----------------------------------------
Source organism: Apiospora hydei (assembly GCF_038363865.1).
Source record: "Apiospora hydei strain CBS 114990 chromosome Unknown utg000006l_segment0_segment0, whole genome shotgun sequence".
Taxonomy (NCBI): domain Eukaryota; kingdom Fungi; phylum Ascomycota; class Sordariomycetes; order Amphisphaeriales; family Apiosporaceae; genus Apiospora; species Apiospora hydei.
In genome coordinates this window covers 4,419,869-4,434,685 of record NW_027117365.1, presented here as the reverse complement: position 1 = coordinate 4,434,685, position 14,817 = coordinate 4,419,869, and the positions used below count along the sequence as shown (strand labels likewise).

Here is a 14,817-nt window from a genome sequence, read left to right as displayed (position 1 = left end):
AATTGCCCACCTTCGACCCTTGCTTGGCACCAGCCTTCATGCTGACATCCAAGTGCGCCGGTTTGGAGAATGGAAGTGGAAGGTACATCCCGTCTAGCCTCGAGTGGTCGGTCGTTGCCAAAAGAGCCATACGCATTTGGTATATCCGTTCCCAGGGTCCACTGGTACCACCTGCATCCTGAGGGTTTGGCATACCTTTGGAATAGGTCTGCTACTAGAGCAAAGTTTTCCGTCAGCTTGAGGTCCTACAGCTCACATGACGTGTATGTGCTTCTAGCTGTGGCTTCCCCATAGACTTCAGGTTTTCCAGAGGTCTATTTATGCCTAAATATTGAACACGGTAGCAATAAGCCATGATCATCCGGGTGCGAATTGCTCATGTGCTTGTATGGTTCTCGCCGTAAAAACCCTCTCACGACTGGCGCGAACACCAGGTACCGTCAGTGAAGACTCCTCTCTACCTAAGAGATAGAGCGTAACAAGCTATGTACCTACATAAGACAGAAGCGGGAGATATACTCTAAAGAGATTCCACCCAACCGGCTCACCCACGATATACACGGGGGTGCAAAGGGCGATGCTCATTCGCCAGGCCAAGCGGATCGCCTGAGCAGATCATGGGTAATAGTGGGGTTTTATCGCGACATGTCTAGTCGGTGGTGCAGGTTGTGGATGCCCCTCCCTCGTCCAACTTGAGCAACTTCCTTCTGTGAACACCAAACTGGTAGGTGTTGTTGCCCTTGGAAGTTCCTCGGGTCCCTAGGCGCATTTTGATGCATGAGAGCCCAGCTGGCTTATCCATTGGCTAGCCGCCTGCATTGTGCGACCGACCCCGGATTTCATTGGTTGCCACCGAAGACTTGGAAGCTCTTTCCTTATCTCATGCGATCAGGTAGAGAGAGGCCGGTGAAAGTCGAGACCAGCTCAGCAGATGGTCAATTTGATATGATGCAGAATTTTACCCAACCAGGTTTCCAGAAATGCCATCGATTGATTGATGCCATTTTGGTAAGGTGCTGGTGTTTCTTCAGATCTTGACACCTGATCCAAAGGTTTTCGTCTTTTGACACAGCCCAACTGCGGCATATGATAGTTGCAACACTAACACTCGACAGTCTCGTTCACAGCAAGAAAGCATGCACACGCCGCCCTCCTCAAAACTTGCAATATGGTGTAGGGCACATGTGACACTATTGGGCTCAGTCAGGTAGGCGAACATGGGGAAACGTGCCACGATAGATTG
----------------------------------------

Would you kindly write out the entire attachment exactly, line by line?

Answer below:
Source organism: Apiospora hydei (assembly GCF_038363865.1).
Source record: "Apiospora hydei strain CBS 114990 chromosome Unknown utg000006l_segment0_segment0, whole genome shotgun sequence".
Taxonomy (NCBI): domain Eukaryota; kingdom Fungi; phylum Ascomycota; class Sordariomycetes; order Amphisphaeriales; family Apiosporaceae; genus Apiospora; species Apiospora hydei.
In genome coordinates this window covers 4,419,869-4,434,685 of record NW_027117365.1, presented here as the reverse complement: position 1 = coordinate 4,434,685, position 14,817 = coordinate 4,419,869, and the positions used below count along the sequence as shown (strand labels likewise).

Here is a 14,817-nt window from a genome sequence, read left to right as displayed (position 1 = left end):
AATTGCCCACCTTCGACCCTTGCTTGGCACCAGCCTTCATGCTGACATCCAAGTGCGCCGGTTTGGAGAATGGAAGTGGAAGGTACATCCCGTCTAGCCTCGAGTGGTCGGTCGTTGCCAAAAGAGCCATACGCATTTGGTATATCCGTTCCCAGGGTCCACTGGTACCACCTGCATCCTGAGGGTTTGGCATACCTTTGGAATAGGTCTGCTACTAGAGCAAAGTTTTCCGTCAGCTTGAGGTCCTACAGCTCACATGACGTGTATGTGCTTCTAGCTGTGGCTTCCCCATAGACTTCAGGTTTTCCAGAGGTCTATTTATGCCTAAATATTGAACACGGTAGCAATAAGCCATGATCATCCGGGTGCGAATTGCTCATGTGCTTGTATGGTTCTCGCCGTAAAAACCCTCTCACGACTGGCGCGAACACCAGGTACCGTCAGTGAAGACTCCTCTCTACCTAAGAGATAGAGCGTAACAAGCTATGTACCTACATAAGACAGAAGCGGGAGATATACTCTAAAGAGATTCCACCCAACCGGCTCACCCACGATATACACGGGGGTGCAAAGGGCGATGCTCATTCGCCAGGCCAAGCGGATCGCCTGAGCAGATCATGGGTAATAGTGGGGTTTTATCGCGACATGTCTAGTCGGTGGTGCAGGTTGTGGATGCCCCTCCCTCGTCCAACTTGAGCAACTTCCTTCTGTGAACACCAAACTGGTAGGTGTTGTTGCCCTTGGAAGTTCCTCGGGTCCCTAGGCGCATTTTGATGCATGAGAGCCCAGCTGGCTTATCCATTGGCTAGCCGCCTGCATTGTGCGACCGACCCCGGATTTCATTGGTTGCCACCGAAGACTTGGAAGCTCTTTCCTTATCTCATGCGATCAGGTAGAGAGAGGCCGGTGAAAGTCGAGACCAGCTCAGCAGATGGTCAATTTGATATGATGCAGAATTTTACCCAACCAGGTTTCCAGAAATGCCATCGATTGATTGATGCCATTTTGGTAAGGTGCTGGTGTTTCTTCAGATCTTGACACCTGATCCAAAGGTTTTCGTCTTTTGACACAGCCCAACTGCGGCATATGATAGTTGCAACACTAACACTCGACAGTCTCGTTCACAGCAAGAAAGCATGCACACGCCGCCCTCCTCAAAACTTGCAATATGGTGTAGGGCACATGTGACACTATTGGGCTCAGTCAGGTAGGCGAACATGGGGAAACGTGCCACGATAGATTG